Saturday, October 30, 2010
Gov. David A. Paterson is replacing a Pete with a Peter. On Thursday he announced that his deputy secretary for the environment, Peter M. Iwanowicz, was taking over as acting commissioner of the state Department of Environmental Conservation after the dismissal of Alexander B. Grannis, better known as Pete, according to the New York Times.
Mr. Iwanowicz, 43, will remain in his current post and hold both positions.
He first joined state government in 2007, when Mr. Grannis named him director of the state Climate Change Office.
Last week, Governor Paterson fired Mr. Grannis after the leaking of a memo warning of dire consequences from the administration’s budget cuts to the department. Mr. Grannis denied he had anything to do with the release of the memo and complained that he was dismissed by Lawrence Schwartz, the governor’s secretary, without ever getting a chance to talk to the governor.
As the governor’s deputy secretary for the environment, a position he assumed in March, Mr. Iwanowicz is responsible for environmental policy matters.
As the first director of the New York State Office of Climate Change, he oversaw the state’s participation in the cap-and-trade program among Northeastern states known as the Regional Greenhouse Gas Initiative (RGGI, pronounced “Reggie.”)
Before joining state government, Mr. Iwanowicz was vice president of the American Lung Association of New York State and also worked for the Albany-based Environmental Advocates of New York.
Alexander B. Grannis in his Albany office in April. He was fired on Thursday October 21, after a memo about cuts in his staff was leaked. (Photo:Mike Groll/Associated Press)
A Walk In The Park - October 22, 2010
A Walk In The Park - October 20, 2010
Friday, October 29, 2010
Yankee Stadium Parking Garage Developer In Desperate Attempt To Avoid Defaulting On Millions In Tax-Exempt Bonds
Thursday, October 28, 2010
LOCAL 30 CHARGES IMPROPER CONDUCT BY HUDSON RIVER PARK TRUST
Maintenance and Operations workers fighting for union recognition at Hudson River Park claim beleaguered Park Trust President Connie Fishman's costly anti-union crusade has now gone from merely unethical to blatantly illegal.
An improper conduct charge filed with the New York State Public Employment Relations Board (PERB) this week claims Trust management has harassed employees that signed a petition demanding the Trust recognize International Union of Operating Engineers Local 30 as their Collective Bargaining Representative and directing the Trust to immediately enter into contract negotiations.
The petition was a response to the Park's continued refusal to recognize Local 30 as their Collective Bargaining Representative. Three times during the past year M&O employees have met the PERB criteria to establish union recognition, but each time the Trust delayed recognition with objections and challenges.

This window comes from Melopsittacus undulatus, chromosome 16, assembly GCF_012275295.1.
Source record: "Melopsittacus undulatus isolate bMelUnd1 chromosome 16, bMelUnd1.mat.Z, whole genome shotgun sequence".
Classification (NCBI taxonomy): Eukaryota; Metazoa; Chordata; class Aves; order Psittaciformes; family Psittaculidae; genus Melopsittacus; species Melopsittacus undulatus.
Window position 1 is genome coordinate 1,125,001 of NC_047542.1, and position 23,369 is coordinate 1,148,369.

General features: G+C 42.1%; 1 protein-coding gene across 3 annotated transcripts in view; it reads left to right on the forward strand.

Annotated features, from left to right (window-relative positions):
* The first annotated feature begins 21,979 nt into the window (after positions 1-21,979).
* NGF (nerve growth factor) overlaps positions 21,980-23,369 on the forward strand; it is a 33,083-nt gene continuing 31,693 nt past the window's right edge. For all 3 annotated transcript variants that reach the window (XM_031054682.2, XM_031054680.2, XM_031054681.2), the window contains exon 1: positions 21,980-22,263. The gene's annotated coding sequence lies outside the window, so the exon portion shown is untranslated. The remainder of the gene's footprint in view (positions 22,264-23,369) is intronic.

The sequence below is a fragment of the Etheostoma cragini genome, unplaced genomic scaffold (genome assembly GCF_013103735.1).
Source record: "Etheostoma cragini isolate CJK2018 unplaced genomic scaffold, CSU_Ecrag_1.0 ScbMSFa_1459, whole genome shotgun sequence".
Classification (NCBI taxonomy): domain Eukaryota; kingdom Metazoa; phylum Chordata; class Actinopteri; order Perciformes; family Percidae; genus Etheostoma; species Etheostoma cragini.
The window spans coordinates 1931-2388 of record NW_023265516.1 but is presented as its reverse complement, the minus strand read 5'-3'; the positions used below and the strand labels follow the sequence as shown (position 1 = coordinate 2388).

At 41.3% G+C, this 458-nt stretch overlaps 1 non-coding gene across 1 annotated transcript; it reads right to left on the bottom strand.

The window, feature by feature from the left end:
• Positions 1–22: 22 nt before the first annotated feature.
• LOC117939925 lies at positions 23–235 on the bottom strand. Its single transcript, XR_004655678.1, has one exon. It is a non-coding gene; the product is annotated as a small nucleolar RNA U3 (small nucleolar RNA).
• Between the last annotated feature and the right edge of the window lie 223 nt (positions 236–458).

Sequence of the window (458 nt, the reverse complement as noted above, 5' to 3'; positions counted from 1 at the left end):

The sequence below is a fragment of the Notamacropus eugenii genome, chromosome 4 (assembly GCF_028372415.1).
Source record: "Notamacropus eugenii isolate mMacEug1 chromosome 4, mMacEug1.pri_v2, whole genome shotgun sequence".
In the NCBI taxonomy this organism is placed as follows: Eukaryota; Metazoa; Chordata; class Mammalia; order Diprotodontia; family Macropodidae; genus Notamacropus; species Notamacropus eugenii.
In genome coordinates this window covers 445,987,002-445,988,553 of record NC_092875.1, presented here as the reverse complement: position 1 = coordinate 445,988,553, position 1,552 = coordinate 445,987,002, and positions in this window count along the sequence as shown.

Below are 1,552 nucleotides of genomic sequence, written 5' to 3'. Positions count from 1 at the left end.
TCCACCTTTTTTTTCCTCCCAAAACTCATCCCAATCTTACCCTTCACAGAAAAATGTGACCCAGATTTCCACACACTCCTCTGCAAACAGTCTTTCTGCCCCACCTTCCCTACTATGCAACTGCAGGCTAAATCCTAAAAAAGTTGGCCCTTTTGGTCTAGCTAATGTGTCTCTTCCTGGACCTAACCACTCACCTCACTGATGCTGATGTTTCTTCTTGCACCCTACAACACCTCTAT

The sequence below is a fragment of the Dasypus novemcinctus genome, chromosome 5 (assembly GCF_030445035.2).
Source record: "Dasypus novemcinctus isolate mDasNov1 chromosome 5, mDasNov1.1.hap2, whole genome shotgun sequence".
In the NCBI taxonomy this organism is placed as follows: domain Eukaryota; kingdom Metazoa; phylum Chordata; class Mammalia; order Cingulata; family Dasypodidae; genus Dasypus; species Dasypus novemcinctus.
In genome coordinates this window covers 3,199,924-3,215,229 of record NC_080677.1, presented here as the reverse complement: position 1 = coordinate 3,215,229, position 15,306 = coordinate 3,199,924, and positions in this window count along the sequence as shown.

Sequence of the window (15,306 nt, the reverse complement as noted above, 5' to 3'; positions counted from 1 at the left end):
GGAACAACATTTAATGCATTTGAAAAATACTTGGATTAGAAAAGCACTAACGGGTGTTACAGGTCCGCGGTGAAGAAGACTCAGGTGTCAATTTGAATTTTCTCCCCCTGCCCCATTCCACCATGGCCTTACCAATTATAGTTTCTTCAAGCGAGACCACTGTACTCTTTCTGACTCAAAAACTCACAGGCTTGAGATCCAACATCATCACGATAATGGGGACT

Park employees loudly declared "Union Yes" when the union won an April 19th recognition election. In a May 14th e-mail message Hudson River Park Trust President Connie Fishman assured its Advisory Council the Trust “we have never had any intention of engaging in a protracted, expensive legal fight over the outcome of the vote", even though the Park had already filed a challenge to the election result. The challenge claimed the rules the Trust had agreed to prior to the election, to protect the integrity of the ballots and prevent fraud, should not apply after all. When PERB Public Employment Practices and Representation Director Monte Klein rejected the Trust's challenge, the Trust again dismissed its assurance to the Advisory Council and filed an objection to the Director's decision.
On December 29th of last year, at Ms. Fishman's request, the Trust's Board of Directors approved an additional $150,000 for "Labor and Employment Law Consultation," services of Bond, Schoeneck and King, bringing the total appropriation for the firm to $350,000. The request included no mention of the "union avoidance" training and consultation advertised on the firm's website. While "union avoidance" is commonly recognized as a code name for union busting, the firm's activity at Hudson River Park has coincided with Local 30's organizing activity and the Park's tactics and rhetoric regarding unionization are consistent with that routinely employed by established anti-union consultants, Ms. Fishman insists that the firm is retained for reasons other than an aggressive campaign of misinformation and intimidation.
Battle brewing in Hudson River union bid New York Daily News - November 3, 2010 - By Lisa Coangelo
Hudson River Park Trust Fights Employees' Vote to Join Union DNAinfo - October 27, 2010 - By Gabriela Resto-Montero
Hudson River Park Trust Spends Park Money To Fight Union Drive By 16 Employees West View - June 8 2010 - by Zachary Black